2 Validity of Dependent Variables Does it measure the concept?Construct Validity: Does DV really capture what you want to measure (good operational definition?)Or does it include mood, culture or gender bias, confusing wording, observational bias, etc.
3 Indicators of Construct Validity Face Validity: Does it appear to be a good measure (do experts think so?)Predictive Validity: Predict later behavior- GRE=grad school success?Concurrent Validity: Are those known to diverge different in scores (Self Monitoring)
4 Indicators of Construct Validity Convergent Validity: do other kinds of ratings agree? Similar responses to similar scalesDivergent validity: is it different from other constructs? (measures intell, not SES or gender bias) shy isn’t lonlinessReactivity- knowing you are being studied changes behavior
5 Reliability of DV Are results repeatable? All measurement contains true score plus error of measurementNot an issue of replication- same subjects=same scores
6 Types of ReliabilityInter-rater reliability- calculate r for observers or Cohen’s KappaInternal consistency- split half reliability Cronbach’s Alpha calculates ave of all possible corr.Temporal consistency- test-retest reliability with SAME peopleRestaurant example
7 Can a variable be reliable and not valid? Valid and not reliable? How do you know you have a good DV?Mental Measurements Yearbook
10 Internal validityDoes the design test the hypothesis we want it to test? Did IV manipulation cause change in DV? Can we infer causality?What if internal validity is low?
11 External validity Does your study represent a broad population? Caution with Discussion Section if weakRandom SamplingStratified SamplingBlock Randomization
12 Ecological validity Does study reflect the real world- do people really behave this way?Can you study anything without changing it?
13 Threats to Internal Validity: In pre-post design:Test participantsAdminister IVPost test for effect of IVCompare pre vs. post results to look for effect of IV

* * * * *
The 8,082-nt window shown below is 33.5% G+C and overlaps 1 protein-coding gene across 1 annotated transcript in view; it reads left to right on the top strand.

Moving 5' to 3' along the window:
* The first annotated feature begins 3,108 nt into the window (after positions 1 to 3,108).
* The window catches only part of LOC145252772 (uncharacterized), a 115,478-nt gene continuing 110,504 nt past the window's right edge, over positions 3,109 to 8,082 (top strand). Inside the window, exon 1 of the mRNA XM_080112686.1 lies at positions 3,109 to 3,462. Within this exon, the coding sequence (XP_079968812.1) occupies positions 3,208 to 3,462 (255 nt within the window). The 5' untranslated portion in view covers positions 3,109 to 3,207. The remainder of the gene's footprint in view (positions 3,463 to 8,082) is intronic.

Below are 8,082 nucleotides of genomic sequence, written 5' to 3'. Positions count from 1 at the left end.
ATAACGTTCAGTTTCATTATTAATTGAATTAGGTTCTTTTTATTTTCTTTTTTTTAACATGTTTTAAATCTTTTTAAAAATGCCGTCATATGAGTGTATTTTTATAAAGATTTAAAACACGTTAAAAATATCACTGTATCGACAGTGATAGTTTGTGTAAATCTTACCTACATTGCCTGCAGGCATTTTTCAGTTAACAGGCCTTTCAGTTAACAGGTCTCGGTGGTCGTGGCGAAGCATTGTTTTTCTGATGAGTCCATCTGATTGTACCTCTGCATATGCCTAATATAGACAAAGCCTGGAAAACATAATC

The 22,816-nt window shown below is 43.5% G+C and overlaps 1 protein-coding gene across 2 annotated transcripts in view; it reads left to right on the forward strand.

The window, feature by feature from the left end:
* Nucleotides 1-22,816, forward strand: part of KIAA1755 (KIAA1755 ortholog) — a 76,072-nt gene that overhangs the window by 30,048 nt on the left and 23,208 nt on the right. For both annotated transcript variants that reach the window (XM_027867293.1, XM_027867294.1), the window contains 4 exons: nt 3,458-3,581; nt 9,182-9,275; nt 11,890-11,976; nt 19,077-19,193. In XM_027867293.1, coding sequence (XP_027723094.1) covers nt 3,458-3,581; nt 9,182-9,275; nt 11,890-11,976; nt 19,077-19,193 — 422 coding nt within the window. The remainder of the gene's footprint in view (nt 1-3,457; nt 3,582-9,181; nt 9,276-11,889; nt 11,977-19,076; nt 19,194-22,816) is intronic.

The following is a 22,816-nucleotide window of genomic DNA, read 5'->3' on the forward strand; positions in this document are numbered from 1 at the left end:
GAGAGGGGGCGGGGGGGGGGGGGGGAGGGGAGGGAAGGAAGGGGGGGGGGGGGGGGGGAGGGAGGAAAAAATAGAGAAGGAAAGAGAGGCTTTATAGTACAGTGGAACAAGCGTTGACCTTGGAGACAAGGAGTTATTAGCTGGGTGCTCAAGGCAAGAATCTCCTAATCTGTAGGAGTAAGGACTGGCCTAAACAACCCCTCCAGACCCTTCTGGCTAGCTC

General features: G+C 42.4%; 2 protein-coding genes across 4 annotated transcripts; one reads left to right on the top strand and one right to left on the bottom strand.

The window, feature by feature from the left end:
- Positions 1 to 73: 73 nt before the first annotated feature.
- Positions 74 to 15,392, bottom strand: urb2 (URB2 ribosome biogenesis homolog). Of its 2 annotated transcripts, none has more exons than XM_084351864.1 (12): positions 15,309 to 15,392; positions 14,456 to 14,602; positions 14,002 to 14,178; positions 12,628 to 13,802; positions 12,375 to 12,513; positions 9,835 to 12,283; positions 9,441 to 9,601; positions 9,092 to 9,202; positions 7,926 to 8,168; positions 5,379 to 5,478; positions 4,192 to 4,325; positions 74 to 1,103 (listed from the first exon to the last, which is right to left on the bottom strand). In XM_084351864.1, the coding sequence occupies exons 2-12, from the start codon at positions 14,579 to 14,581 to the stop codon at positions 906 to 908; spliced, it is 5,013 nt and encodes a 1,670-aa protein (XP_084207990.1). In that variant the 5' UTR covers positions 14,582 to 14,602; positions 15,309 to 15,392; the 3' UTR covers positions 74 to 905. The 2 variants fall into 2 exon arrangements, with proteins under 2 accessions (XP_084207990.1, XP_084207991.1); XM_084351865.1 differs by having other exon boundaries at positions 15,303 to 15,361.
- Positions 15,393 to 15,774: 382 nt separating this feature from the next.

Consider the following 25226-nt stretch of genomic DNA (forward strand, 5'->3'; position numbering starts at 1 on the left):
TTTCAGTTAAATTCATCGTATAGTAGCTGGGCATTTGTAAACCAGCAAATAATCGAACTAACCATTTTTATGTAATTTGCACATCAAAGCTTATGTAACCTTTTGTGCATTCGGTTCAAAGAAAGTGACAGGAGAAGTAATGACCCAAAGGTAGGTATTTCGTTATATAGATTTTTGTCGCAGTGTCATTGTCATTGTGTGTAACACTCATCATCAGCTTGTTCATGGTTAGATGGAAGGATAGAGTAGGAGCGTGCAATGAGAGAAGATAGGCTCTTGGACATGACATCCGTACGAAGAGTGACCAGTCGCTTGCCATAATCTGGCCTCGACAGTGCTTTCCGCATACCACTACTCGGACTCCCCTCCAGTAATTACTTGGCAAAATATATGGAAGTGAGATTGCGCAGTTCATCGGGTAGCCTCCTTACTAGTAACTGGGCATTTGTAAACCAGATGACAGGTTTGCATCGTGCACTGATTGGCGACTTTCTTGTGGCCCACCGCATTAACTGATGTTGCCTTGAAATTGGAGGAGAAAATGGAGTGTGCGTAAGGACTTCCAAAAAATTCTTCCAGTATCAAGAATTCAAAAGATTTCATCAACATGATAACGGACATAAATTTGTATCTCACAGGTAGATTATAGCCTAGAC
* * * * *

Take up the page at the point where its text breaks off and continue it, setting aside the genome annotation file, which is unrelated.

14 HistoryWorld events may cause change in attitudes or behavior over time.Tests of patriotism pre/post 9/11Views of President pre/post KatrinaAttitudes of adolescents pre/post Cobain suicide
15 Maturation Individuals change over time as they mature. Issue for studies of children, but also huge growth in freshman year- change of attidues and behavior.
16 Testing The study you use may cause differences in behavior. Similar to REACTIVITY, but for entire study not just DV. Parenting study for example
17 Instrumentation Use of instrument may get better or worse with time Observation studiesTesting skill/ interviewing
18 Regression toward the mean Extreme scores do not tend to be repeatable- those who score very high or very low on a test will be closer to the average if tested again.A big issue for any study where pretest is used to select subjects for post test.
19 MortalityThose who drop out of your study may differ from those who choose to continue.
20 Placebo effectIf given any treatment, behavior will change, even if treatment was not meaningful. (fake drugs get some results)
21 How can we improve internal validity? HistoryMaturationTestingInstrumentationRegression toward the meanMortalityPlacebo effect
22 Improved Design In pre-post design: Two Group design Test participantsAdminister IVPost test for effect of IVCompare pre vs. post results to look for effect of IVTwo Group designPretest (do you need to do this?)RANDOMIZED assignment to levels of IVCompare post test results of IV and Control groups
23 Extraneous VariablesAny variable that you have not measured or controlled (RA) that may impact the results of your study
24 Demand Characteristics Participants behave in ways demanded by the situation or experimental set-up. Behavior does not reflect actual beliefs or attitudes.Issue of Ecological Validity
25 Subject Bias Bias brought on by subjects beliefs (Overhead of mood and menstrual cycle)
26 Social desirabilitySubjects want to do the “right thing” and try to guess what the experimenter wants, and do not behave naturally.How to reduce Subject biases?
27 Experimenter BiasExperimenters’ behavior and expectations can sway results of test.How to reduce these biases?
28 Floor & Ceiling Effects If measures are too easy or too difficult you will not see differences between groups.Pilot test with similar subjects!
29 Order effectsWhen using within subjects designs, order of presentation can affect results in several ways. Practice effects: Subjects get better at task with successive trials Fatigue effects: Subjects get tired and do worse or lose interest Carryover effects: subjects experience in one condition impacts results of another condition- subject bias or anchoring and adjustment issues.
30 How to reduce order effects CounterbalancingDoes not get rid of effects, it just makes them equal for all groups. Can do complete counterbalancing if small number of conditions.Latin Square counterbalancingA, B, skip, C, skip, D, etc. then fill backA, B, N, C, N-1, D, N-2, E etc.
31 A Latin Square for 6 conditions Order1ABFCED23456
32 Pretest Vs. Pilot test When do you use a pilot test? When do you use a pre test?
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